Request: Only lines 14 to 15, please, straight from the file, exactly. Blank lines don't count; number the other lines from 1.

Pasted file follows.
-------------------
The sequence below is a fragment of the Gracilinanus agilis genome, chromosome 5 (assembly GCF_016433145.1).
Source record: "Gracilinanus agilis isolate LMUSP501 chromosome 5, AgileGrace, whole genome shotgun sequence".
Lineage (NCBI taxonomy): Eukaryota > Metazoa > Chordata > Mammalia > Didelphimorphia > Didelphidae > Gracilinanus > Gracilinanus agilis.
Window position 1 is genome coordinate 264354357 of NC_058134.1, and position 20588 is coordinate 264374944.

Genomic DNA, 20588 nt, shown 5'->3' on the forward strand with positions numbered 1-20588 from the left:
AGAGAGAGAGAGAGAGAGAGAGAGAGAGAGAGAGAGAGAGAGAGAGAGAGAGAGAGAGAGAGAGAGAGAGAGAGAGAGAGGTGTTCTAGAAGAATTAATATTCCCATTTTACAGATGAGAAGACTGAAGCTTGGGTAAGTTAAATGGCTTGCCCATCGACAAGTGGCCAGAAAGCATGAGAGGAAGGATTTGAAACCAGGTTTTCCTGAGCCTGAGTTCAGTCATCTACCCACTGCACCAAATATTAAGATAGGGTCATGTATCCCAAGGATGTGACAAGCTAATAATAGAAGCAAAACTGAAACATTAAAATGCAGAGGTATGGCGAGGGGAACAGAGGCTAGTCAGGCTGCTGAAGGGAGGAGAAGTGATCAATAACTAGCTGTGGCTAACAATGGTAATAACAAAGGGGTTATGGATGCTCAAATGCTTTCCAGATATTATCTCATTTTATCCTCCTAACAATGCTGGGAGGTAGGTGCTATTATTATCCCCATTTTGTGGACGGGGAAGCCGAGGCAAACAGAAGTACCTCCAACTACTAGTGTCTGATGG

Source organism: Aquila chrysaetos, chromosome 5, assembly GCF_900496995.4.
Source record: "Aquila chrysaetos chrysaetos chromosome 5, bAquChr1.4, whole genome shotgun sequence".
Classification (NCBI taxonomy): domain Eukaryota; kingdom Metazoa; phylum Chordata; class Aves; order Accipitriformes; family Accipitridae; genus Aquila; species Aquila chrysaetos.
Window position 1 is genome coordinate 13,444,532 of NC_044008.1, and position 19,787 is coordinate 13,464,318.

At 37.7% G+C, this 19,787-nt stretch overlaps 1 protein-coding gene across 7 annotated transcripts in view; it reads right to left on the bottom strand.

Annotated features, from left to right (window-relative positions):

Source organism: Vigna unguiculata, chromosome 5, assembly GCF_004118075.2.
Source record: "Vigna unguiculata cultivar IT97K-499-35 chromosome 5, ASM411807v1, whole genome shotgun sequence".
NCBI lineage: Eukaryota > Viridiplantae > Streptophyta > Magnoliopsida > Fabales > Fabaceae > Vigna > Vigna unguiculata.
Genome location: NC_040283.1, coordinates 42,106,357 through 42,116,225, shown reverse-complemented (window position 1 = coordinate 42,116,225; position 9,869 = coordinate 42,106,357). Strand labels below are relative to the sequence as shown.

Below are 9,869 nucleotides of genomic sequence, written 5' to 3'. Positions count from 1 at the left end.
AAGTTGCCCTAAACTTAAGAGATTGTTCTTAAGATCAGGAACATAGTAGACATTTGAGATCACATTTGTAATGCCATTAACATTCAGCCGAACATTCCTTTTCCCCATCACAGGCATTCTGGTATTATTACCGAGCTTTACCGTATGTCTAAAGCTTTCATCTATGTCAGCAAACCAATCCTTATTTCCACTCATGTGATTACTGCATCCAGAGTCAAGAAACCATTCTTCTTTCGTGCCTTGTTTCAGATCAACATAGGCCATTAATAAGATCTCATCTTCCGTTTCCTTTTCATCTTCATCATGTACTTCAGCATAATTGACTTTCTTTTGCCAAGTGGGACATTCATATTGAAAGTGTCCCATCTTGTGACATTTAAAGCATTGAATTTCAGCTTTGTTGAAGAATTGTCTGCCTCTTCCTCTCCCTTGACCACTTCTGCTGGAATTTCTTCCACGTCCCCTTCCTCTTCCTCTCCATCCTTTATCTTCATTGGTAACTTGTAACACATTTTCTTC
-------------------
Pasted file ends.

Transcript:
Source record: "Vigna unguiculata cultivar IT97K-499-35 chromosome 5, ASM411807v1, whole genome shotgun sequence".
NCBI lineage: Eukaryota > Viridiplantae > Streptophyta > Magnoliopsida > Fabales > Fabaceae > Vigna > Vigna unguiculata.